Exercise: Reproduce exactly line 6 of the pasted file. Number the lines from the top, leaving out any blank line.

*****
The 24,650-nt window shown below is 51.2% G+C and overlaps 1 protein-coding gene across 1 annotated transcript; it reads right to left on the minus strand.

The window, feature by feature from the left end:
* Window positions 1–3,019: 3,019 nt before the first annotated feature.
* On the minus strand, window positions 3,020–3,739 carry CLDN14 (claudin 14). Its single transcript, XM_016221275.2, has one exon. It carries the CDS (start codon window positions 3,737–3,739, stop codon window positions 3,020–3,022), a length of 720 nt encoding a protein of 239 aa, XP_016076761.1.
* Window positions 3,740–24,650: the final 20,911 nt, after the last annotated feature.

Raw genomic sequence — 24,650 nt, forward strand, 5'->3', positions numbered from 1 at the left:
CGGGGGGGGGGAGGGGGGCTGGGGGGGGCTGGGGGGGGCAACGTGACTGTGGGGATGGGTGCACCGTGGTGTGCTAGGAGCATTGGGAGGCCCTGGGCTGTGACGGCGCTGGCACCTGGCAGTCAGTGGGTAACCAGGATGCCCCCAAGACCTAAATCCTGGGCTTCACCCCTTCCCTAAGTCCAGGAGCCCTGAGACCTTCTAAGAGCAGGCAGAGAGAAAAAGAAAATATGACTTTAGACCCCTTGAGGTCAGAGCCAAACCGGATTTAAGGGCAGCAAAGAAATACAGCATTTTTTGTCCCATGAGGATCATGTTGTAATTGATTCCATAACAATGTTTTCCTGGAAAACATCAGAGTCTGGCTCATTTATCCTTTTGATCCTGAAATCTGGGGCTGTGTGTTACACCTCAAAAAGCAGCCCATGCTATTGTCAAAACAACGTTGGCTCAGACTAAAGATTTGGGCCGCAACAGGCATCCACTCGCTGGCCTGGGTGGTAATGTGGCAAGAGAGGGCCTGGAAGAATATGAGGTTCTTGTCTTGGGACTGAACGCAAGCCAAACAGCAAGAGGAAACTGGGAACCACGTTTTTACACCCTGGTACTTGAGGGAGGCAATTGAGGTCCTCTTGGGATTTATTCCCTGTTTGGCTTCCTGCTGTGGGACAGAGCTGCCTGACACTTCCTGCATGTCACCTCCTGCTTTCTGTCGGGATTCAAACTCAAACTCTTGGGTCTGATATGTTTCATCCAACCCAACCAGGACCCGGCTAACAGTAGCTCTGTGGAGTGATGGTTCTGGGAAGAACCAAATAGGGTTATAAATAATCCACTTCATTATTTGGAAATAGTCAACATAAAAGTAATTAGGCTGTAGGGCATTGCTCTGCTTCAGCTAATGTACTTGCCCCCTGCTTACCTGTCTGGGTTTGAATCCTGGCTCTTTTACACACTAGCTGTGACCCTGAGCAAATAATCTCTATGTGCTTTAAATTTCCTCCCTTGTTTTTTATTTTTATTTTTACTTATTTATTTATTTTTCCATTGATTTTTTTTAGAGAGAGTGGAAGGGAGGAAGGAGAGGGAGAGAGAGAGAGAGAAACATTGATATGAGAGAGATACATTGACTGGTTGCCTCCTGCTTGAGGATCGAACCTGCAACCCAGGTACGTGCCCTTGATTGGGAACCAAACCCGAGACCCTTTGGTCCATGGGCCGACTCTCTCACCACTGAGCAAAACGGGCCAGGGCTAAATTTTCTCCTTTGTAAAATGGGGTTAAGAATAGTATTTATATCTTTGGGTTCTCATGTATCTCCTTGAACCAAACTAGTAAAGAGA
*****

Raw genomic sequence — 24,650 nt, forward strand, 5'->3', positions numbered from 1 at the left: